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Utilization of Emergency Department Data for Drug Overdose Surveillance in North Carolina


In North Carolina there has been an escalation of poisoning deaths. In 2011, the number of fatal poisonings was 1,368 deaths, with 91% classified as drug overdoses with the majority of those due to opioid analgesics.[1] Far greater numbers of drug overdoses result in hospitalization, emergency department (ED) or outpatient clinic visits, or resolve without the individual seeking medical attention. Although public health authorities have long employed death data for drug overdose surveillance in NC, little attention has been paid to the use of ED data for this purpose. Through the North Carolina Disease Event Tracking and Epidemiologic Collection Tool (NC DETECT), NC collects information on 99.5% of all acute-care ED visits across the state, primarily for syndromic surveillance purposes. Despite the timeliness and completeness of this data system, drug overdose surveillance is a challenge due to lack of a standardized definition for the positive identification of opioid overdoses. In this study we used NC DETECT ED data to describe visits due to drug, and more specifically, opioid overdoses. Objective: To describe the epidemiologic characteristics for emergency department visits due to drug overdoses in North Carolina.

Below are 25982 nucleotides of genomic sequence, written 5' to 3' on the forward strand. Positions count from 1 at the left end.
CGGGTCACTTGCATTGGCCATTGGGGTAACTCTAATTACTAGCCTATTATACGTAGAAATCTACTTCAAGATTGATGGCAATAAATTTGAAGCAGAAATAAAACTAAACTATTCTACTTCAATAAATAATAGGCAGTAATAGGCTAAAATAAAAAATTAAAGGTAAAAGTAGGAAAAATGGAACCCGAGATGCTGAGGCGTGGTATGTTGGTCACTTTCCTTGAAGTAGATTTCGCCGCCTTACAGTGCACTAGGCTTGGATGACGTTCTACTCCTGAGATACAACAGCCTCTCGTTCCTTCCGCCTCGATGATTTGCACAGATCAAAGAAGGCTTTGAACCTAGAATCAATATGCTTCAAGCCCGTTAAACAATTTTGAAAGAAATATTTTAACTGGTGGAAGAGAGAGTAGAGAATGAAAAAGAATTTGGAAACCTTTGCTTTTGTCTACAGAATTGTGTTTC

Submitted by elamb on